Calderwood gave me a tour of the place two weeks ago, which has been designed in collaboration with New York-based firm Rowan & Williams. The playful lobby which was receiving its finishing touches is articulated with found objects — salvaged doors from the old Macy's building, vintage apothecary cabinets, and a central long, library-esque work table, echoed in the lobby bar by floor-to-ceiling book shelves. Most everything is custom-designed or vintage. Down to the ceramic-tiled floor they discovered under two inches of concrete and 80's linoleum, the first impression is of a "worked-in" comfortable, creative space that eschews trendiness for authenticity.
Calderwood told me: "A lot of times we get lumped into being the 'hip' hotel, but really
we're trying to create an instant classic. Sure there's edgy elements,
and that's great, but I'd rather create something that lasts over time.
It keeps getting layered, so you can keep adding touches, adjusting, and tweaking, and it's not so rooted in a time period."
Collage artist Michael Anderson is creating a mural with a collection of all the New York street tags and stickers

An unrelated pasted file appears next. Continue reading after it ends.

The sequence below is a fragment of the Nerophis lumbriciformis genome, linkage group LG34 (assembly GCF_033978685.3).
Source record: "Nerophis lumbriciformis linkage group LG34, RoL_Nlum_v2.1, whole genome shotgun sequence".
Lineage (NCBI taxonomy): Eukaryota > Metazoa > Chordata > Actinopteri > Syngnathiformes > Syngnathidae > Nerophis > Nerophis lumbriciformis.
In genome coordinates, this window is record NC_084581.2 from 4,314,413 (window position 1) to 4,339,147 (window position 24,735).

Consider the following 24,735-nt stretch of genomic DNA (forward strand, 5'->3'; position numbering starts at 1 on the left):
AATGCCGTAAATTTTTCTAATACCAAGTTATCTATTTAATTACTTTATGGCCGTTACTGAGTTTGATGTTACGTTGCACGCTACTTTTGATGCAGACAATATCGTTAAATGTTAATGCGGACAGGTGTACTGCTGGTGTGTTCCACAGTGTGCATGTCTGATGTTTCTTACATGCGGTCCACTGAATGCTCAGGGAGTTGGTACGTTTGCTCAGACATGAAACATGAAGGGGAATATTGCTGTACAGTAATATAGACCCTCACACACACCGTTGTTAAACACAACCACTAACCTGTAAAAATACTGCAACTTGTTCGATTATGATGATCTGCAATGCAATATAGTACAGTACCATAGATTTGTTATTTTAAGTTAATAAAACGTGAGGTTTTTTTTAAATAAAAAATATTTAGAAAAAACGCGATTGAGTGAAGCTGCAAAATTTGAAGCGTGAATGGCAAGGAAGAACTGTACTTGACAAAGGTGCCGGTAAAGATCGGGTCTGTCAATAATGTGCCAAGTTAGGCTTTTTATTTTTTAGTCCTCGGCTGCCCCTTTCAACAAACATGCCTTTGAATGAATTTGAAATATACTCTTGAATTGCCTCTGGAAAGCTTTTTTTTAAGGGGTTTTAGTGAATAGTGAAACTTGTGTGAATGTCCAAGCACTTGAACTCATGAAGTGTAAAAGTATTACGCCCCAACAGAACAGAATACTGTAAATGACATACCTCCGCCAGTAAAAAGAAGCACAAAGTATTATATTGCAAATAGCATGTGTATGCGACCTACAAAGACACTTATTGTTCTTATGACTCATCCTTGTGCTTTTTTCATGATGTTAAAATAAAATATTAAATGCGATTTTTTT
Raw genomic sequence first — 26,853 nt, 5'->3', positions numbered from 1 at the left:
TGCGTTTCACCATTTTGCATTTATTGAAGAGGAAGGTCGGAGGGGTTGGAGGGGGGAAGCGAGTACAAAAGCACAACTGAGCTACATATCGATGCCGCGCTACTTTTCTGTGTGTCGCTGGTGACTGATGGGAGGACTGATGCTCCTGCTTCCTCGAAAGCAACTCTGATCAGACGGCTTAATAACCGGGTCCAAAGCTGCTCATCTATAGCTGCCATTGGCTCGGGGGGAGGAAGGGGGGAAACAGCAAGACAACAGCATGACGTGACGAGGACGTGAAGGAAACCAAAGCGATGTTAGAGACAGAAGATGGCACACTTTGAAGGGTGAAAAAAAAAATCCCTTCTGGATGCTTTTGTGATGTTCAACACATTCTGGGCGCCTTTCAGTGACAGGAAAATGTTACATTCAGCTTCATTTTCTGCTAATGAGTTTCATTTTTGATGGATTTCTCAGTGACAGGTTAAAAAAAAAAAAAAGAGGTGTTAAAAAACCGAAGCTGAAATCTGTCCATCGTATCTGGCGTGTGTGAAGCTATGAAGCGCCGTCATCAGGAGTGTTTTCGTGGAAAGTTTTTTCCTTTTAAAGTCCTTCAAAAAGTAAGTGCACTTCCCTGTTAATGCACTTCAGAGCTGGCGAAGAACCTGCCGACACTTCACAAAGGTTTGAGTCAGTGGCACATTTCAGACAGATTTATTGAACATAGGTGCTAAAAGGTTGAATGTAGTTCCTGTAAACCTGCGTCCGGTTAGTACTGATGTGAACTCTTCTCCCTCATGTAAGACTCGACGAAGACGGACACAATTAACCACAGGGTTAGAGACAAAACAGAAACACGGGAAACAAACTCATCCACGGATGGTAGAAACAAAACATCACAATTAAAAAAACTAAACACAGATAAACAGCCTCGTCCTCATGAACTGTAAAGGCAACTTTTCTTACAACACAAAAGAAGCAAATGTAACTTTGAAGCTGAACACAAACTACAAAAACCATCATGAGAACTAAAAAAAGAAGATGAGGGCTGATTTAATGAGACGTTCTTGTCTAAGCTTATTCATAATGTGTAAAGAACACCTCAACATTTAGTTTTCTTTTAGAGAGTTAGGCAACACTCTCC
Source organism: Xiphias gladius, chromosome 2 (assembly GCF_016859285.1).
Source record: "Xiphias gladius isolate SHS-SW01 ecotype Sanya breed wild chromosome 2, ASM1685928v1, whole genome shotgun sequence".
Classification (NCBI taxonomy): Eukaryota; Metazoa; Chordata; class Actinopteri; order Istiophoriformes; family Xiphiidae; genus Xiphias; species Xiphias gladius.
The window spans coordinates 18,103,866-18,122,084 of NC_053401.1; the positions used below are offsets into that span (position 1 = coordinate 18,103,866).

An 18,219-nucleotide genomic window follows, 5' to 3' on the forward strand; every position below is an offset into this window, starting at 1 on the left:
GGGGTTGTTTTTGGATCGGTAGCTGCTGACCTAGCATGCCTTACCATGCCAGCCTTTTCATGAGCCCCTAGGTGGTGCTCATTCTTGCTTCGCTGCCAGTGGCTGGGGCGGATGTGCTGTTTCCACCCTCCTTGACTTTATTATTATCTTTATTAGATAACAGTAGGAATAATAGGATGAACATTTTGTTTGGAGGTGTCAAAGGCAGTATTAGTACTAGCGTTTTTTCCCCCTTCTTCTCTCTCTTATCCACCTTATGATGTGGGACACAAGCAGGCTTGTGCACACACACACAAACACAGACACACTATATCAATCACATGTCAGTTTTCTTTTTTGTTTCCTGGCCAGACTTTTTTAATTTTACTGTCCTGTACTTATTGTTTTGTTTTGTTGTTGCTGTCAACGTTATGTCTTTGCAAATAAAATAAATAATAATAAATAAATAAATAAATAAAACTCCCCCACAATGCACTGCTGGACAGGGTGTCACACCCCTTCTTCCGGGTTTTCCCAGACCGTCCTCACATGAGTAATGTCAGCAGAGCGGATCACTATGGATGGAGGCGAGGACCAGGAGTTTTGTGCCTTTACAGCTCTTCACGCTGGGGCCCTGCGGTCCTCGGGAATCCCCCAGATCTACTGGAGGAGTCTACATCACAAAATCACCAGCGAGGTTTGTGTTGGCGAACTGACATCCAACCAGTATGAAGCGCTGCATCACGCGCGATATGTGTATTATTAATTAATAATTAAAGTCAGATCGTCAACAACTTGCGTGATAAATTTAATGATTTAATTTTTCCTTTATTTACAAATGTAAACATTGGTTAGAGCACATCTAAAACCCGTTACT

he's collected since the early 90's around the lobby's central
staircase. "Like an artful bathroom wall," Calderwood explains. "Street, clashed with elegance."
The genesis of the hotel's "hippie" (not "hip") influences may originate in Calderood and Weigel's early Seattle days: "Wade lived in the lobby of an old hotel in Chinatown," Calderwood tells me. "He convinced
the owner to let him live in the lobby, turned it into an artist's
loft, den, and local musicians, artists, and the creative
community would get together for illegal parties." Calderwood introduced Weigel to Herrick at legendary Seattle gay bar Tugs, and the three (none formally educated) began collaborations which would eventually turn into their Ace adventure.
The Ace has also spawned a brand of its own as an extension of its culture — products created (sometimes out of necessity) for the hotel which are the result of unique collaborations with designers they admire. Also, plaid blankets which cover the beds, robes based on vintage boxing jackets, guitar strings, and a forthcoming Ace shoe in collaboration with Converse, to name a few.